Latest Ploy In TV Wars: Join The Competition
To boost image and income, local stations run news on another channel.
By Lou Prato
Lou Prato is a former radio and television news director and a broadcast journalism professor at Penn State University.
In these difficult times, some local stations have found an unconventional way to help their bottom line and enhance their image.
They're competing against themselves.
While running regular network or syndicated entertainment programs on their own air, the stations are originating news on a competing station. The innovative concept has been most successful where a newscast is presented at 10 p.m. as an alternative to prime time network fare. But Washington's WRC-TV is trying a 7:30 p.m. newscast on a UHF independent, and stations in Denver, Pittsburgh and Chattanooga have experimented with special election-night programming on another channel.
The endeavor is so new that just a few stations have tried it. But it's being watched closely by local stations battling for identity and profitability.
"Stations are looking at all sorts of ways to use the news department more and to open up new revenue streams," says Jim Willi, executive vice president for Audience, Research & Development, a Dallas consultant.
Elden Hale, president and general manager of WNEP-TV, the New York Times-owned station in the Wilkes-Barre/Scranton market, pioneered the idea of programming a 10 p.m. newscast on a competitor. News at 10 o'clock has been growing in popularity and success at many independents, but there was none in Hale's market. So, last January his ABC-affiliated station began producing a half-hour 10 p.m. newscast on the Fox independent WOLF-TV, which has no news.
By May, the newscast had risen to an eight percent share of the audience – and was profitable.
"We've made a profit from day one, and I didn't expect that for at least six months at best," says Hale, who splits the revenue with WOLF. "I thought there would be an audience because many people don't want to stay up until [our] late news at 11. But what amazed me is that 20 percent of the audience was not watching TV at all at 9:59. I'm also surprised at how many women 18-to-34 we are drawing."
The WOLF newscast also has had a surprisingly positive effect on WNEP's 11 p.m. newscast, which has dominated the market for years but with ever-decreasing ratings. "Our shares have been down to about 38-39 in the last couple of years, but in May we climbed back to a 42 even though my prime time numbers didn't change," Hale says. "That may be because we reinforced our news presence at 10."
Nurturing a news image also was a prime reason for San Francisco's KRON-TV to start a 10 p.m. newscast in March on the UHF independent KOFY-TV, which already had failed with its own 10 o'clock news. What makes KRON's venture on KOFY even more noteworthy is that the newscast is competing against one of the highest-rated 10 p.m. independent newscasts in the country, Cox-owned VHF independent KTVU-TV.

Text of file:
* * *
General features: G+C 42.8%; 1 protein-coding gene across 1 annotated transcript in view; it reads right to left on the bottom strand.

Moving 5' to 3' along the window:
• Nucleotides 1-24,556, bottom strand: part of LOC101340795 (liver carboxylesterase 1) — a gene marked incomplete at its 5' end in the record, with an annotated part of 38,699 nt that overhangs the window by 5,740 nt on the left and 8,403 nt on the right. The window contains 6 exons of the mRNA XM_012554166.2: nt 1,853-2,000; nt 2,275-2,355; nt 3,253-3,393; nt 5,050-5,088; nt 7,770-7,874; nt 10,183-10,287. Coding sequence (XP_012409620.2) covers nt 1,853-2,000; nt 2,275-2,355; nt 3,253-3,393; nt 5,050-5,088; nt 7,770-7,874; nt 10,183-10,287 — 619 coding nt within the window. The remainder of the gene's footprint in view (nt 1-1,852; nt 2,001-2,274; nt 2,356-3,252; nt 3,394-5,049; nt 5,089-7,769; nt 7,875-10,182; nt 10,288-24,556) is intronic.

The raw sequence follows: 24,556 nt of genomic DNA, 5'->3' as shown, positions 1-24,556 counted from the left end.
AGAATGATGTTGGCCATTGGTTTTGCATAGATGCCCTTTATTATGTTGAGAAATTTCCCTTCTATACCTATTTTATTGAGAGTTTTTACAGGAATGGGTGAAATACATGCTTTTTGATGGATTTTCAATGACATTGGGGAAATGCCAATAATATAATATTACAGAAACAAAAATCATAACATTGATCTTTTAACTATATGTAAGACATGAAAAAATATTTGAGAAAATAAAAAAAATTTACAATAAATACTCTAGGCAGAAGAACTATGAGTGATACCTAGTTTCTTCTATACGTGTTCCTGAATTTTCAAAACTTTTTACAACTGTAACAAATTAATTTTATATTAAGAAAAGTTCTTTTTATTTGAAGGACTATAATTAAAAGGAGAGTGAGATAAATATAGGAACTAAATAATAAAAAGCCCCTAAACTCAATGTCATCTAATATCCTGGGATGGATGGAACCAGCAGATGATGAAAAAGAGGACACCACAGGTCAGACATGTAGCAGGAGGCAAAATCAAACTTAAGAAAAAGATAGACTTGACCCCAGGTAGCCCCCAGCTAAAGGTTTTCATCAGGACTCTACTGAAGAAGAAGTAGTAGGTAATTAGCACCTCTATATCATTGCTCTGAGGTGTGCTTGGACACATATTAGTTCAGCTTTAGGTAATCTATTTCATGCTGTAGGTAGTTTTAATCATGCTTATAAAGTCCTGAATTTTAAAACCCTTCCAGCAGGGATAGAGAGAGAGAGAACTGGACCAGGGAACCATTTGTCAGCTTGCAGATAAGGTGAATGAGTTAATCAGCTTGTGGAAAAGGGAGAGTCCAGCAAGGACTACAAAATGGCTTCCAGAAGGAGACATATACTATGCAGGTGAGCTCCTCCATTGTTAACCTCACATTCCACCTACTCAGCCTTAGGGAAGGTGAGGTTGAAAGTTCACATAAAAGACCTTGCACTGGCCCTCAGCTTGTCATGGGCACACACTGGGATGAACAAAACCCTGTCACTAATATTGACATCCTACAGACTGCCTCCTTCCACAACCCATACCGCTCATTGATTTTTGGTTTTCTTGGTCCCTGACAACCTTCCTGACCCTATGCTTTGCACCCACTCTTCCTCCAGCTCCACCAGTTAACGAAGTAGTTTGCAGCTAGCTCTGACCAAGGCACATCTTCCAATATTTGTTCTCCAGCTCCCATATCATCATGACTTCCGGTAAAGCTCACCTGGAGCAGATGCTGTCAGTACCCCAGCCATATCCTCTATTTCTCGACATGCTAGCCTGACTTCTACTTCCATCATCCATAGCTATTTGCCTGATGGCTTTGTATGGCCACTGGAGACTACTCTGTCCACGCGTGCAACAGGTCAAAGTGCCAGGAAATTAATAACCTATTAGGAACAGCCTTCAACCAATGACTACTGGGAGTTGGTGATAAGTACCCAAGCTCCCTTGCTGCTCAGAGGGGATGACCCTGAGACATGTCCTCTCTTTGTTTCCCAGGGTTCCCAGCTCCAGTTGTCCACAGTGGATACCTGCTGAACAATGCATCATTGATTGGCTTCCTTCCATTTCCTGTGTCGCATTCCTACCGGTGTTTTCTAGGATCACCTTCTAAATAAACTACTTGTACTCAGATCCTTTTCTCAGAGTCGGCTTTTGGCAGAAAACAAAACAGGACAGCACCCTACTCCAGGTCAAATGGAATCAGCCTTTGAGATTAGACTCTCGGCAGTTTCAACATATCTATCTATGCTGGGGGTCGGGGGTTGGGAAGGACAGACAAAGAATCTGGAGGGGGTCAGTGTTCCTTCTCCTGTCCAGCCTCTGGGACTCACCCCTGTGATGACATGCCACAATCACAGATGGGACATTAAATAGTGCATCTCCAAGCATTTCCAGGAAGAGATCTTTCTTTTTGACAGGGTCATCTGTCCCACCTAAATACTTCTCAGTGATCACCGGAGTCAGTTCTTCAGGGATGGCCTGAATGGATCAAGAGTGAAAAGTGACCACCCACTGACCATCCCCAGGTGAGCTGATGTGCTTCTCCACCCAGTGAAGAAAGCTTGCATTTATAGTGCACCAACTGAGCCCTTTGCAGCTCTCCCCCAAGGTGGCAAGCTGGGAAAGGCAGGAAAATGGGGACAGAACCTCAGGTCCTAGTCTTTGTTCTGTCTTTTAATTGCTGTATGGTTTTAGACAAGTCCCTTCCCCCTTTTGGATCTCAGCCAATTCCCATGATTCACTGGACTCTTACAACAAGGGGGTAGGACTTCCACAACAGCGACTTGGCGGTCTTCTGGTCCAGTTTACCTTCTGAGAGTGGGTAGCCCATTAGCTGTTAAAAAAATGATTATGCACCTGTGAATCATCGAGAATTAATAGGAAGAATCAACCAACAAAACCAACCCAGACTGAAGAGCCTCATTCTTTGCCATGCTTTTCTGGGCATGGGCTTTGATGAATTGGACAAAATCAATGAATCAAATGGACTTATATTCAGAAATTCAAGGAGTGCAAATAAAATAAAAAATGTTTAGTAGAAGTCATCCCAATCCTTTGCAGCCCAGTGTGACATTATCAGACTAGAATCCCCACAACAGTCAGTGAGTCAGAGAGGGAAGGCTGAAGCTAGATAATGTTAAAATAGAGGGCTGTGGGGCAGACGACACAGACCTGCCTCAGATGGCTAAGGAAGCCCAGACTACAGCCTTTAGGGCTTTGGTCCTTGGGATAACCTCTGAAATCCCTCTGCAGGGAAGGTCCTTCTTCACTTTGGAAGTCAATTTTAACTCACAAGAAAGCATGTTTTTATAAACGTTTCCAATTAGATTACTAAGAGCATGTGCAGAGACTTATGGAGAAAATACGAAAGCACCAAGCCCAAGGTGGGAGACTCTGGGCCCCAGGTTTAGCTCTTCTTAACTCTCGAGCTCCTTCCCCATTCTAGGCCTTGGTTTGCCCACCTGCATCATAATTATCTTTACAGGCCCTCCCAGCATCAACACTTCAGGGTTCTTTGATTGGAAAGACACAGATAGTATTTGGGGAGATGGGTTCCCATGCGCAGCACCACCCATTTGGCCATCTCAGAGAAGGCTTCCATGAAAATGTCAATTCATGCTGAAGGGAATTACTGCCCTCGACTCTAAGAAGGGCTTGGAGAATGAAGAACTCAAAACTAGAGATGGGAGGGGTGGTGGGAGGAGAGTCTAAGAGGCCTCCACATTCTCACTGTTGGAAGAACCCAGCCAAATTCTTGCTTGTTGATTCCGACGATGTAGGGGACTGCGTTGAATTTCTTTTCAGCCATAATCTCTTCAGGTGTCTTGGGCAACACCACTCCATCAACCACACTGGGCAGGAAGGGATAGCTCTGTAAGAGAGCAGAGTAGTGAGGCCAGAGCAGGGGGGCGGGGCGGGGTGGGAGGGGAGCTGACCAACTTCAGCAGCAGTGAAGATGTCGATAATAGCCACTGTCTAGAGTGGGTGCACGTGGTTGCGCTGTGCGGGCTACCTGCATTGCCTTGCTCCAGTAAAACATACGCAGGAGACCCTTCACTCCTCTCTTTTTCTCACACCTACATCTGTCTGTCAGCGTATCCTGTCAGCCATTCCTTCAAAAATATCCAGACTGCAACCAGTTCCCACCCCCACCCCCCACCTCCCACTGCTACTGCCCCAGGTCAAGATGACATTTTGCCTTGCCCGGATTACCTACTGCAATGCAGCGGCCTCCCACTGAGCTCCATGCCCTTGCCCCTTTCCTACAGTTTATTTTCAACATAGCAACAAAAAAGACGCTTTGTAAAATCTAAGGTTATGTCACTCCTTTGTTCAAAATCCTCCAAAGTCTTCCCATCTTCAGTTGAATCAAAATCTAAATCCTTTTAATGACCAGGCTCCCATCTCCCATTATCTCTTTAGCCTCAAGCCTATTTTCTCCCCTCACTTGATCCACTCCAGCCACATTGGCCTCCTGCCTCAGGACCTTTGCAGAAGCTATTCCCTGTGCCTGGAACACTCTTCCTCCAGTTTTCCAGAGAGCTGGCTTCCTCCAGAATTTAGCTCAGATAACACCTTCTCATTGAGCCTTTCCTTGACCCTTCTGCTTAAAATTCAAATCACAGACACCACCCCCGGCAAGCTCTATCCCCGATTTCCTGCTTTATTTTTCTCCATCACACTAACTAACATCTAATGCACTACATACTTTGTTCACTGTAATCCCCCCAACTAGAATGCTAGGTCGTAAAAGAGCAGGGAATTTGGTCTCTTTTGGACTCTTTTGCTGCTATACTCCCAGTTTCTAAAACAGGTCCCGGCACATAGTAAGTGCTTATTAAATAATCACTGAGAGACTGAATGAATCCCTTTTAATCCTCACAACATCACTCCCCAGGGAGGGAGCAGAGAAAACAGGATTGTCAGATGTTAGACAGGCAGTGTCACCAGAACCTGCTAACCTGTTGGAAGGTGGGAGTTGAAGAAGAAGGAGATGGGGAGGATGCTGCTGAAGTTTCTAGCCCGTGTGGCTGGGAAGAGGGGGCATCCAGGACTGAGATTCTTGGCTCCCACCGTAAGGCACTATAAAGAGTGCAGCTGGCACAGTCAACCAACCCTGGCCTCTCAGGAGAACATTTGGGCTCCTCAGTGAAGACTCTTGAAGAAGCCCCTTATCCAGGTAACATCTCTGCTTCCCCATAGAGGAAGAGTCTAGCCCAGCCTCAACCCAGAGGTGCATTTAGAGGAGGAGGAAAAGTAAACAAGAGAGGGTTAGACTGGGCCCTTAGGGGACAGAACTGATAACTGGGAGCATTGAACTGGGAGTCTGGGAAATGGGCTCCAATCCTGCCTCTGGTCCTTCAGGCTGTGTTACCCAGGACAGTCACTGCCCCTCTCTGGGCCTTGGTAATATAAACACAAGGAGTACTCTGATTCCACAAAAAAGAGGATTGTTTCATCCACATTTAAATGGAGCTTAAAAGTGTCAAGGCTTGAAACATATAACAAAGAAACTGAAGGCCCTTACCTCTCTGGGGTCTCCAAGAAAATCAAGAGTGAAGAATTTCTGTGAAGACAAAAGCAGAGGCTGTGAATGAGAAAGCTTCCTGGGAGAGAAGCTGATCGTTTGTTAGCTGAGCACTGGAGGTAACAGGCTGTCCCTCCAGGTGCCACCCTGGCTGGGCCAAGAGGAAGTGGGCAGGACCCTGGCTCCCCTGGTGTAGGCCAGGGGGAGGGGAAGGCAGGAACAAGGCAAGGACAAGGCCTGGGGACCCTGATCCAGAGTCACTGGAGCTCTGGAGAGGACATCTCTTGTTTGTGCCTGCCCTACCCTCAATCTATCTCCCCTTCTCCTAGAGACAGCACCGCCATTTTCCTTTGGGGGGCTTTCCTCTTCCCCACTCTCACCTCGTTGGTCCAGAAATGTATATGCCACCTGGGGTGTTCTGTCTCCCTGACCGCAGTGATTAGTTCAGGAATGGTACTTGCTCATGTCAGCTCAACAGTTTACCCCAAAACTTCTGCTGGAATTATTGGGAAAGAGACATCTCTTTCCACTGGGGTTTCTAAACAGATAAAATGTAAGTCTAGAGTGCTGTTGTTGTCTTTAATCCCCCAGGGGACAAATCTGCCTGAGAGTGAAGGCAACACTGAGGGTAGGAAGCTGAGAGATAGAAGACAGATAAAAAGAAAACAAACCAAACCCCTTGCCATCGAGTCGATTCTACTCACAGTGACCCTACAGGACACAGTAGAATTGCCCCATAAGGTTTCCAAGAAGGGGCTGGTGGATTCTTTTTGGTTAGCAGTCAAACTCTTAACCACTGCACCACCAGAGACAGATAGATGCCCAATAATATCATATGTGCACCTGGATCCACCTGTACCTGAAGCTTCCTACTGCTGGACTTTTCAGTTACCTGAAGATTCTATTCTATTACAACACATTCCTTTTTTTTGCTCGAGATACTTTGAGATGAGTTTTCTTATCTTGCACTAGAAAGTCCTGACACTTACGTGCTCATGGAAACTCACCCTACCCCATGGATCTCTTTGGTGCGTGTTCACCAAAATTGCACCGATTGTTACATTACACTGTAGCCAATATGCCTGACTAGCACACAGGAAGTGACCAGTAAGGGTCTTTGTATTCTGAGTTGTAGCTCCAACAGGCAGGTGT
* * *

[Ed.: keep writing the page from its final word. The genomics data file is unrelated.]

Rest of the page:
But Amy McCombs, the enterprising president and general manager of NBC-affiliated KRON, has more than a competing newscast on her agenda. She has long advocated a shift of prime time programming on the West Coast from 8 to 11 to the 7-to-10 p.m. period. That could happen soon now that NBC has permitted Sacramento's KCRA-TV to test the concept starting in September.
With virtually the same anchors, reporters and news on the two newscasts, KRON would be in an ideal position to retain its loyal viewers in the wake of a prime time hours change (which could force the two newscasts to move to 9 and 10).
The validity of the theory was tested in the first month of the KRON-KOFY arrangement, when gunmen took 30 hostages in a Sacramento electronics store. KRON dispatched a crew to Sacramento and had a live feed on the air at 9:55 p.m. At 10, the KOFY newscast started, and the hostage feed was simulcast. After about five minutes, KRON returned to its regular program, "LA Law," but advised viewers following the crisis to switch to KOFY; overnight ratings showed that many did.
Despite the apparent success of the competing newscast concept in San Francisco, Wilkes-Barre/Scranton and other markets, some observers are wary of its ultimate benefits.
"We wonder if a station competing with itself is diluting its product and confusing the viewer loyalty to that station," says ARD's Jim Willi.
Roy Meyer, executive vice president of McHugh & Hoffman, a McLean, Virginia, consulting firm, tends to agree. "The primary business of a local station in news is to deliver the best newscast it can for itself," he says. "Frankly, it's too early to tell what these competing newscasts will do."
But the industry is certainly tuned in.
"I get a lot of calls from GMs who are thinking about it," says Elden Hale of WNEP. "Some people think we're crazy. But it's like someone who has an AM and FM [radio] station in the same market. That's my newscast on WOLF. I just happened to borrow the other guy's transmitter because I don't have another one of my own." l###